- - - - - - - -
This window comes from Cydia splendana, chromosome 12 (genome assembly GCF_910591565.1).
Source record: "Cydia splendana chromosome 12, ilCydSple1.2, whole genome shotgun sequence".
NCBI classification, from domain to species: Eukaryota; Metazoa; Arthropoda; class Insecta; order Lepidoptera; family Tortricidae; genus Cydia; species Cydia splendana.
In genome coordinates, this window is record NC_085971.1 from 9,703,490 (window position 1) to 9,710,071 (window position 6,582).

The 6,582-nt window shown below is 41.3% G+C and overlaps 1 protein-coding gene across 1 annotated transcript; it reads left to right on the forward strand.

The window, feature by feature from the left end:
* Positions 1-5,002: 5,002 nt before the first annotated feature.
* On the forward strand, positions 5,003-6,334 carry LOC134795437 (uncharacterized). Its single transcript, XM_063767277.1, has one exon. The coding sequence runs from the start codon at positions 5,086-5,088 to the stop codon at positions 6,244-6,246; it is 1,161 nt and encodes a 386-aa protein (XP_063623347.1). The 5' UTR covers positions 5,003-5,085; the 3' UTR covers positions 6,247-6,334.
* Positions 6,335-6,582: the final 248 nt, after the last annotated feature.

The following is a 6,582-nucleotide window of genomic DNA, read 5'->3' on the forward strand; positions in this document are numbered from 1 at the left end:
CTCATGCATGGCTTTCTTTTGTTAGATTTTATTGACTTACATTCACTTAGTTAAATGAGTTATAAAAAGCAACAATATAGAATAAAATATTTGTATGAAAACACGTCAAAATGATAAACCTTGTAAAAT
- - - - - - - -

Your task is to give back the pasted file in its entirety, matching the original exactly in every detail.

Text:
This window comes from Cydia splendana, chromosome 12 (genome assembly GCF_910591565.1).
Source record: "Cydia splendana chromosome 12, ilCydSple1.2, whole genome shotgun sequence".
NCBI classification, from domain to species: Eukaryota; Metazoa; Arthropoda; class Insecta; order Lepidoptera; family Tortricidae; genus Cydia; species Cydia splendana.
In genome coordinates, this window is record NC_085971.1 from 9,703,490 (window position 1) to 9,710,071 (window position 6,582).

The 6,582-nt window shown below is 41.3% G+C and overlaps 1 protein-coding gene across 1 annotated transcript; it reads left to right on the forward strand.

The window, feature by feature from the left end:
* Positions 1-5,002: 5,002 nt before the first annotated feature.
* On the forward strand, positions 5,003-6,334 carry LOC134795437 (uncharacterized). Its single transcript, XM_063767277.1, has one exon. The coding sequence runs from the start codon at positions 5,086-5,088 to the stop codon at positions 6,244-6,246; it is 1,161 nt and encodes a 386-aa protein (XP_063623347.1). The 5' UTR covers positions 5,003-5,085; the 3' UTR covers positions 6,247-6,334.
* Positions 6,335-6,582: the final 248 nt, after the last annotated feature.

The following is a 6,582-nucleotide window of genomic DNA, read 5'->3' on the forward strand; positions in this document are numbered from 1 at the left end:
CTCATGCATGGCTTTCTTTTGTTAGATTTTATTGACTTACATTCACTTAGTTAAATGAGTTATAAAAAGCAACAATATAGAATAAAATATTTGTATGAAAACACGTCAAAATGATAAACCTTGTAAAAT